In the wake of COVID-19, a common sight outside many businesses was a sign reading "HELP WANTED" or "NOW HIRING." This was a clear indication of the pandemic's impact on the workforce and how challenging it was for many sectors to bounce back. Interestingly, this phenomenon wasn't limited to the commercial world; it extended to our places of worship, particularly affecting the realm of church music and worship.
During the height of the pandemic, our church, like many others, closed its doors, leading to the suspension of regular programs and activities. Worship services moved online, providing a digital solace for many. However, when we reopened, we faced a new challenge: reassembling our congregation and, more specifically, our music ministry.
Many church members found comfort in watching streams from their living rooms. Some discovered churches closer to their homes or simply chose not to return. The impact was particularly felt in our music department. The Salvation Army, unique in its approach, largely relies on home-grown talent. Our musicians and gospel artists are typically members of our church, nurtured and trained within our community. Unlike many churches that hire professional musicians, we invest in developing our own.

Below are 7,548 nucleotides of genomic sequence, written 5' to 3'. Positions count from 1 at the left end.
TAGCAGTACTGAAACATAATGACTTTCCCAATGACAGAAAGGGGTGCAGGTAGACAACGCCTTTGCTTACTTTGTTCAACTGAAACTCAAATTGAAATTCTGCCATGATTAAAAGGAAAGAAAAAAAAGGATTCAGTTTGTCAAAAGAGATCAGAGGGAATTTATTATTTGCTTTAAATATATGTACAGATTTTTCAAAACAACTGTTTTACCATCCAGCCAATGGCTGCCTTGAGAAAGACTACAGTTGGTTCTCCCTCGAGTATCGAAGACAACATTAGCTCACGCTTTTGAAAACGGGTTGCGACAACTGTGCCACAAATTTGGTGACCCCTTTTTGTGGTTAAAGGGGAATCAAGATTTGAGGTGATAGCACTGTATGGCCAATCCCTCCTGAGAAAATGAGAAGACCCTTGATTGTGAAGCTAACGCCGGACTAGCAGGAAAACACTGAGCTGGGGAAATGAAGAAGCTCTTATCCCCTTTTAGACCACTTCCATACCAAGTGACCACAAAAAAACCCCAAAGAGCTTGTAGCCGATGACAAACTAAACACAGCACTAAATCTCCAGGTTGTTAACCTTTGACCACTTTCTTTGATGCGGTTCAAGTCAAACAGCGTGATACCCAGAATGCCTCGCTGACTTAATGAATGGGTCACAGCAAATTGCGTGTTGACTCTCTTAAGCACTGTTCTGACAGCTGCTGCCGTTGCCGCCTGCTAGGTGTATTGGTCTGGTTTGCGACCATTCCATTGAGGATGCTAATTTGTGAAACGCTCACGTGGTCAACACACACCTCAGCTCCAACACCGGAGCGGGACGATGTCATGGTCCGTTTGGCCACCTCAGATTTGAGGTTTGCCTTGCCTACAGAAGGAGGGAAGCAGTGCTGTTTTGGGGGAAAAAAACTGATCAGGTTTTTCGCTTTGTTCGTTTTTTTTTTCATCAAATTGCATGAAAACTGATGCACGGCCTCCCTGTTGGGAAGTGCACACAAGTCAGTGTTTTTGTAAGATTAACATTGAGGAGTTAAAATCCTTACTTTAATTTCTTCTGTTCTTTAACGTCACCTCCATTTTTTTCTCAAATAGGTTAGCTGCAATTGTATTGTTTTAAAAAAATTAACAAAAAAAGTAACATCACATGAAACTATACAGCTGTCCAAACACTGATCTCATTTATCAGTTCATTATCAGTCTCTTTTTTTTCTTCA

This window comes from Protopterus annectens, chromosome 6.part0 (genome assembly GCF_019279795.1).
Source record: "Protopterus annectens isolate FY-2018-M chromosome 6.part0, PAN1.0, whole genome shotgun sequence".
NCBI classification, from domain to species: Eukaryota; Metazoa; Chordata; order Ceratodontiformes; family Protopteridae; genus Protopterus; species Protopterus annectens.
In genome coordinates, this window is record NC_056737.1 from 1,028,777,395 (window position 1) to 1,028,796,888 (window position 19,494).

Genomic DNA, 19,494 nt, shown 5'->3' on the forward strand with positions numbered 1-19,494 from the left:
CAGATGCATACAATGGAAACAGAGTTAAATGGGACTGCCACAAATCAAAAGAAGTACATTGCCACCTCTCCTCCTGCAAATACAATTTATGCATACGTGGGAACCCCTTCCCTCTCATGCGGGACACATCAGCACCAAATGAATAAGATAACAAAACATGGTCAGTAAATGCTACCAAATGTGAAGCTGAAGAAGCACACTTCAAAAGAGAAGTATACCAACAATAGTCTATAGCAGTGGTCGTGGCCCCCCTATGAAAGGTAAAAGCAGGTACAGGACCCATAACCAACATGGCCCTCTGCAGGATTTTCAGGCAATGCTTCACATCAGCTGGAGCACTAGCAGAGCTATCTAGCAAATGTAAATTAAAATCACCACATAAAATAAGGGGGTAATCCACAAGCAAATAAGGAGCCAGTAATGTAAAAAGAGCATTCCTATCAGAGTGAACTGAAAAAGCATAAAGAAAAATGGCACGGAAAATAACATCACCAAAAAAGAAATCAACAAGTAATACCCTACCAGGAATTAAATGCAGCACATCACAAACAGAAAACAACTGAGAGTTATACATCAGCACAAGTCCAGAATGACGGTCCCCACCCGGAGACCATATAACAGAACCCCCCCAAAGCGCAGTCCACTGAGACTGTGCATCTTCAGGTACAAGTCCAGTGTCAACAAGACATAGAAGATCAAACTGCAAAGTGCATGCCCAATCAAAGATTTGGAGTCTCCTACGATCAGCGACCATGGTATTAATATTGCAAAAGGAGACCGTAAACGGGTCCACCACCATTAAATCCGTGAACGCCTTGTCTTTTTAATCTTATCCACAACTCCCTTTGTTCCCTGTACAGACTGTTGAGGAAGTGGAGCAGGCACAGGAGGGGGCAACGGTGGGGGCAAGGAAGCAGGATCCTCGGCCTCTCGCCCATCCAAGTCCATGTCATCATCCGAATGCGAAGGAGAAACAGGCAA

This approach has its merits. It fosters a deep sense of community and provides a platform for personal and spiritual growth through music. However, post-COVID, we've seen a significant drop in participation. The once-thriving music ministry is now in need of revival.
It's time for us to perhaps take a leaf out of the book of local businesses. Just as restaurants and stores displayed "Help Wanted" signs, it might be necessary for us to openly invite new talent into our music ministry. We could consider placing a literal or metaphorical sign on our church's front lawn, calling for musicians, worship leaders, band members, and gospel artists.
While we've traditionally not paid our musicians, recognizing the hard work and dedication that goes into their craft, we might need to reconsider this stance. Offering some form of compensation, whether monetary or otherwise, could be a way to appreciate their contributions and encourage participation.
This is not just about filling positions; it's about reigniting a passion for worship and music within our church. The pandemic has undoubtedly changed many aspects of our lives, including how we worship and engage with our faith. As we navigate this new normal, our focus should be on rebuilding and strengthening our community, particularly the music ministry that plays such a vital role in our worship experience.
Let us come together, with open hearts and minds, ready to welcome new talents and rekindle the spirit of worship through music. The post-COVID era presents us with a unique opportunity to redefine and revitalize our approach to church music. With faith, hope, and a little creativity, we can turn this challenge into a blessing for our church and its music ministry.